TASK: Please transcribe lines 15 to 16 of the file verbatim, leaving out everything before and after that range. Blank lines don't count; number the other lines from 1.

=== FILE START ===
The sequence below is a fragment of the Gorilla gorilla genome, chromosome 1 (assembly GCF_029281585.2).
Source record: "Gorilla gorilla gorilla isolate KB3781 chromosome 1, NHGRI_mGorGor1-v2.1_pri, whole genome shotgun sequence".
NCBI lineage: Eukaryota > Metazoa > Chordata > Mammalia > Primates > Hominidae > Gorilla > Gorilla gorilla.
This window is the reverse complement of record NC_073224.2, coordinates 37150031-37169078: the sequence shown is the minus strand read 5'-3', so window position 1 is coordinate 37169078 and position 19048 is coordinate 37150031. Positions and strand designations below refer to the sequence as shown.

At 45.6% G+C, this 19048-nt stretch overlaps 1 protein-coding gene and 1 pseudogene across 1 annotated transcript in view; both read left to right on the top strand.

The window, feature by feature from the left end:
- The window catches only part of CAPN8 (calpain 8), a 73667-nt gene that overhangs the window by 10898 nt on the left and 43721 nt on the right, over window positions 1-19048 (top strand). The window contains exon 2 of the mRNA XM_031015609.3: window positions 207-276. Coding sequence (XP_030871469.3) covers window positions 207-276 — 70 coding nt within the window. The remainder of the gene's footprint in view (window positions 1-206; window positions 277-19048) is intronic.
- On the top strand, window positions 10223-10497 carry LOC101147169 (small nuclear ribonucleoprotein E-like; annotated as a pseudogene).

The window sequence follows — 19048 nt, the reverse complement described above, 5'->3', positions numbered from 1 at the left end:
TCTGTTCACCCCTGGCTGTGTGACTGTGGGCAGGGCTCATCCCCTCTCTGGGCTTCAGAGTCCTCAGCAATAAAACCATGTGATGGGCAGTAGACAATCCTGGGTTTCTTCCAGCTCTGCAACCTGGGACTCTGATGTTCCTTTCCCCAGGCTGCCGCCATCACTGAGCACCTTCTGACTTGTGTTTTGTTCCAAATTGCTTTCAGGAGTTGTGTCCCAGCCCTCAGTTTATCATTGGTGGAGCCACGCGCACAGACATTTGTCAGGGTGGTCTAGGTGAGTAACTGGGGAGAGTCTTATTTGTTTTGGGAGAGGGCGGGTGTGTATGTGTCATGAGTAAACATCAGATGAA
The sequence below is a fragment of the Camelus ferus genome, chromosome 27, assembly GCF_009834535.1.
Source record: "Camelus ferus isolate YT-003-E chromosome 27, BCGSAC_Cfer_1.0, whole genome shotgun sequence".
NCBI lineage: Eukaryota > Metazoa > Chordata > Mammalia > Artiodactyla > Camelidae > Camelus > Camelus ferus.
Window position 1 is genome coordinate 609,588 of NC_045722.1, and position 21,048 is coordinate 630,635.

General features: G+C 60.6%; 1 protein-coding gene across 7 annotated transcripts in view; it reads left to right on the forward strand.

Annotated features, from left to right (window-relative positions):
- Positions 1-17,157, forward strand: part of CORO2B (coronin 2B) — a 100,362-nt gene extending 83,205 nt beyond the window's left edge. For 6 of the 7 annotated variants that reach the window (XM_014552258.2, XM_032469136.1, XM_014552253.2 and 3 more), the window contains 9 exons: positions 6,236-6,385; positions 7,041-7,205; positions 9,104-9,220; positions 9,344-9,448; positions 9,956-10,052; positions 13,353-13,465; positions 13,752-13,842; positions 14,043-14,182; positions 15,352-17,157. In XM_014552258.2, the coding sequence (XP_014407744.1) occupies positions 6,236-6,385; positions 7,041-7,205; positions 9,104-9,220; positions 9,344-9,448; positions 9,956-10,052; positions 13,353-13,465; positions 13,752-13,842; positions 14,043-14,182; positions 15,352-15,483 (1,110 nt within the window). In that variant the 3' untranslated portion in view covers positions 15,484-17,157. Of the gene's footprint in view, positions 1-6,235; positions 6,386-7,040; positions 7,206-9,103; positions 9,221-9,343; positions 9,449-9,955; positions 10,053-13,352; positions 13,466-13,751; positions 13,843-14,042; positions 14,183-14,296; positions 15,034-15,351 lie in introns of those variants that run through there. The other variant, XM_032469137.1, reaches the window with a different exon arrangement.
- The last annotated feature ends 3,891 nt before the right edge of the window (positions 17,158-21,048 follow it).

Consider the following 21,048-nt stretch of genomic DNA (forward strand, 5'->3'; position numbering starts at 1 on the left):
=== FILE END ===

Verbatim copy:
General features: G+C 60.6%; 1 protein-coding gene across 7 annotated transcripts in view; it reads left to right on the forward strand.

Annotated features, from left to right (window-relative positions):